Project description:Recombinant virus-like nanoparticles (VLPs) are a promising nanoparticle platform to develop safe vaccines for many viruses. Herein, we describe a novel and rapid protein transfer process to enhance the potency of enveloped VLPs by decorating influenza VLPs with exogenously added glycosylphosphatidylinositol-anchored immunostimulatory molecules (GPI-ISMs). With protein transfer, the level of GPI-ISM incorporation onto VLPs is controllable by varying incubation time and concentration of GPI-ISMs added. ISM incorporation was dependent upon the presence of a GPI-anchor and incorporated proteins were stable and functional for at least 4weeks when stored at 4°C. Vaccinating mice with GPI-granulocyte macrophage colony-stimulating factor (GM-CSF)-incorporated-VLPs induced stronger antibody responses and better protection against a heterologous influenza virus challenge than unmodified VLPs. Thus, VLPs can be enriched with ISMs by protein transfer to increase the potency and breadth of the immune response, which has implications in developing effective nanoparticle-based vaccines against a broad spectrum of enveloped viruses.The inherent problem with current influenza vaccines is that they do not generate effective cross-protection against heterologous viral strains. In this article, the authors described the development of virus-like nanoparticles (VLPs) as influenza vaccines with enhanced efficacy for cross-protection, due to an easy protein transfer modification process.
Project description:OBJECTIVE:Baseline retinal examinations have long been recommended for patients beginning treatment with hydroxychloroquine (HCQ), but it is unknown how well this guideline is followed. We investigated baseline eye examinations among US SLE patients enrolled in Medicaid in whom HCQ treatment was newly initiated. METHODS:Using billing codes, we identified SLE patients ages 18-65 years who were enrolled in Medicaid and residing in the 29 most populated US states, from 2000 to 2010. New users of HCQ were identified by filled prescriptions, with none filled in the preceding 12 months. Retinal examinations that were performed within 30 days before to 1 year after the index prescription were identified. We examined the proportions of patients receiving retinal examinations over the study years and compared the characteristics of those who did and those who did not receive examinations, using bivariable and multivariable logistic regression models. RESULTS:Among 12,755 SLE patients newly starting HCQ treatment, 32.5% received baseline dilated eye examinations. The proportions of patients receiving baseline eye examinations did not significantly change from 2000 to 2010 (31.0-34.4%; P for linear trend = 0.12). Factors associated with an increased likelihood of having an examination included female sex, Asian versus white race, and a higher number of laboratory tests performed during the preceding year. Compared with white patients, lower proportions of black and Native American patients with SLE had baseline retinal examinations. CONCLUSION:Only one-third of patients with SLE enrolled in Medicaid and in whom HCQ was newly initiated received the recommended baseline retinal examinations, and this proportion did not significantly increase from 2000 to 2010. The sociodemographic variation in this recommended care has been observed for other recommended medical care in SLE and requires both further investigation and interventions to address it.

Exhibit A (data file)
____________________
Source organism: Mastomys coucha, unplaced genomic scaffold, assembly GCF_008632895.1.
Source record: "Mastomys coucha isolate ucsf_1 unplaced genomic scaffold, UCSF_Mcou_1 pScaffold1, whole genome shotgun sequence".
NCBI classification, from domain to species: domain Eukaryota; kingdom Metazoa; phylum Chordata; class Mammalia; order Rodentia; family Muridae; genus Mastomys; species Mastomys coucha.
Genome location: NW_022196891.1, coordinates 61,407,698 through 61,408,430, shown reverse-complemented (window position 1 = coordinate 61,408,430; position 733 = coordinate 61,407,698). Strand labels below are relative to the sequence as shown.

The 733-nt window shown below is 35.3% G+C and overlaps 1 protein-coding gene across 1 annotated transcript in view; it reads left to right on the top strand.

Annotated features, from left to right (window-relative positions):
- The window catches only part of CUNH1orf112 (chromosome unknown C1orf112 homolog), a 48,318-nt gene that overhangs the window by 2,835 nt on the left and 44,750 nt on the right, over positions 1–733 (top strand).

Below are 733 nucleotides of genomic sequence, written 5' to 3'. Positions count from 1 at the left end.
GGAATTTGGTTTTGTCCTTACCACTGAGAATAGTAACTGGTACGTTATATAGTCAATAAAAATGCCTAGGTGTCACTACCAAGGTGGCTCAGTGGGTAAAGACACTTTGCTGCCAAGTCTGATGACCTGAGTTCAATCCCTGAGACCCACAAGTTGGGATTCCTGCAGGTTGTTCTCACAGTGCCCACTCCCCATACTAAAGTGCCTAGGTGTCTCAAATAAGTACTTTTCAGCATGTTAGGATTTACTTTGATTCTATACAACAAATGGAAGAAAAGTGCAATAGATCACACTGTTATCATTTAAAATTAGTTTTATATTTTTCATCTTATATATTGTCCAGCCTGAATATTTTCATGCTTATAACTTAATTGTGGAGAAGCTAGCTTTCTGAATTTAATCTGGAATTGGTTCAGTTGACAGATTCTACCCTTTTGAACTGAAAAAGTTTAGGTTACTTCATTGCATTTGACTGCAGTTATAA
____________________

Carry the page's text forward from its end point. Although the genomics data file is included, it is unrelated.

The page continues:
Project description:The interferon (IFN) signature (IS) in patients with systemic lupus erythematosus (SLE) includes over 100 genes induced by type I IFN pathway activation. We developed a method to quantify the IS using three genes-the IS metric (ISM)-and characterised the clinical characteristics of patients with SLE with different ISM status from multiple clinical trials.Blood microarray expression data from a training cohort of patients with SLE confirmed the presence of the IS and identified surrogate genes. We assayed these genes in a quantitative PCR (qPCR) assay, yielding an ISM from the IS. The association of ISM status with clinical disease characteristics was assessed in patients with extrarenal lupus and lupus nephritis from four clinical trials.Three genes, HERC5, EPSTI and CMPK2, correlated well with the IS (p>0.96), and composed the ISM qPCR assay. Using the 95th centile for healthy control data, patients with SLE from different studies were classified into two ISM subsets-ISM-Low and ISM-High-that are longitudinally stable over 36?weeks. Significant associations were identified between ISM-High status and higher titres of anti-dsDNA antibodies, presence of anti extractable nuclear antigen autoantibodies, elevated serum B cell activating factor of the tumour necrosis factor family (BAFF) levels, and hypocomplementaemia. However, measures of overall clinical disease activity were similar for ISM-High and ISM-Low groups.The ISM is an IS biomarker that divides patients with SLE into two subpopulations-ISM-High and ISM-Low-with differing serological manifestations. The ISM does not distinguish between high and low disease activity, but may have utility in identifying patients more likely to respond to treatment(s) targeting IFN-?.NCT00962832.